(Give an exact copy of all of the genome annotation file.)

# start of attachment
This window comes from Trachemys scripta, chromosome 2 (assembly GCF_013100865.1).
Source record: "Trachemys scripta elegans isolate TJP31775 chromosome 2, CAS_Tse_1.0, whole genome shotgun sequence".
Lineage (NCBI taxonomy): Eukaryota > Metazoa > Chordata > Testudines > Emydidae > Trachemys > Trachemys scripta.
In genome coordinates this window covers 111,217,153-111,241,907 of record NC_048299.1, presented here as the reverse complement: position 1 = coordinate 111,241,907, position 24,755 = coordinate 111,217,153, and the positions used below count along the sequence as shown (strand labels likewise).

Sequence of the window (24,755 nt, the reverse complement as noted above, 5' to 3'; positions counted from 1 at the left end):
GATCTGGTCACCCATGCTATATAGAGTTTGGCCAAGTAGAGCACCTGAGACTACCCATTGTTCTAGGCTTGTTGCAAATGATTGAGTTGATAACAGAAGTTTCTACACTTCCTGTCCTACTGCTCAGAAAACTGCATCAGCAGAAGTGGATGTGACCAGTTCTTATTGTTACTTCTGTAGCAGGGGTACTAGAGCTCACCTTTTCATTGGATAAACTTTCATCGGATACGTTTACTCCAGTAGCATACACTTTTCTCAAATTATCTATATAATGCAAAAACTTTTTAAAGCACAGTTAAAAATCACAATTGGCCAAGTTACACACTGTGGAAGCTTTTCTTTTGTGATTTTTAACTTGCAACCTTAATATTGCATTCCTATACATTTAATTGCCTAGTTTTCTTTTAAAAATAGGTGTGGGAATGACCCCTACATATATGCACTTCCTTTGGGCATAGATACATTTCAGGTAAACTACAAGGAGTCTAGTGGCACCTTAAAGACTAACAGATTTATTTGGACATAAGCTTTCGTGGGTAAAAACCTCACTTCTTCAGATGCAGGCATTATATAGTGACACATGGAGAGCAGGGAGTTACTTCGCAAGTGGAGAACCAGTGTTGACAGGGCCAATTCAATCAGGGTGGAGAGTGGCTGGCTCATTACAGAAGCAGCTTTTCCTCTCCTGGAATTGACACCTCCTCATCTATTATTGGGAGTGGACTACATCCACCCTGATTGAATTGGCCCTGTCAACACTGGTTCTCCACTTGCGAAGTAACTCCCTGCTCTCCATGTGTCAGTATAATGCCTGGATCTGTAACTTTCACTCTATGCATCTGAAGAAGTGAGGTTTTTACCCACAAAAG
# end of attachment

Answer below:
This window comes from Trachemys scripta, chromosome 2 (assembly GCF_013100865.1).
Source record: "Trachemys scripta elegans isolate TJP31775 chromosome 2, CAS_Tse_1.0, whole genome shotgun sequence".
Lineage (NCBI taxonomy): Eukaryota > Metazoa > Chordata > Testudines > Emydidae > Trachemys > Trachemys scripta.
In genome coordinates this window covers 111,217,153-111,241,907 of record NC_048299.1, presented here as the reverse complement: position 1 = coordinate 111,241,907, position 24,755 = coordinate 111,217,153, and the positions used below count along the sequence as shown (strand labels likewise).

Sequence of the window (24,755 nt, the reverse complement as noted above, 5' to 3'; positions counted from 1 at the left end):
GATCTGGTCACCCATGCTATATAGAGTTTGGCCAAGTAGAGCACCTGAGACTACCCATTGTTCTAGGCTTGTTGCAAATGATTGAGTTGATAACAGAAGTTTCTACACTTCCTGTCCTACTGCTCAGAAAACTGCATCAGCAGAAGTGGATGTGACCAGTTCTTATTGTTACTTCTGTAGCAGGGGTACTAGAGCTCACCTTTTCATTGGATAAACTTTCATCGGATACGTTTACTCCAGTAGCATACACTTTTCTCAAATTATCTATATAATGCAAAAACTTTTTAAAGCACAGTTAAAAATCACAATTGGCCAAGTTACACACTGTGGAAGCTTTTCTTTTGTGATTTTTAACTTGCAACCTTAATATTGCATTCCTATACATTTAATTGCCTAGTTTTCTTTTAAAAATAGGTGTGGGAATGACCCCTACATATATGCACTTCCTTTGGGCATAGATACATTTCAGGTAAACTACAAGGAGTCTAGTGGCACCTTAAAGACTAACAGATTTATTTGGACATAAGCTTTCGTGGGTAAAAACCTCACTTCTTCAGATGCAGGCATTATATAGTGACACATGGAGAGCAGGGAGTTACTTCGCAAGTGGAGAACCAGTGTTGACAGGGCCAATTCAATCAGGGTGGAGAGTGGCTGGCTCATTACAGAAGCAGCTTTTCCTCTCCTGGAATTGACACCTCCTCATCTATTATTGGGAGTGGACTACATCCACCCTGATTGAATTGGCCCTGTCAACACTGGTTCTCCACTTGCGAAGTAACTCCCTGCTCTCCATGTGTCAGTATAATGCCTGGATCTGTAACTTTCACTCTATGCATCTGAAGAAGTGAGGTTTTTACCCACAAAAG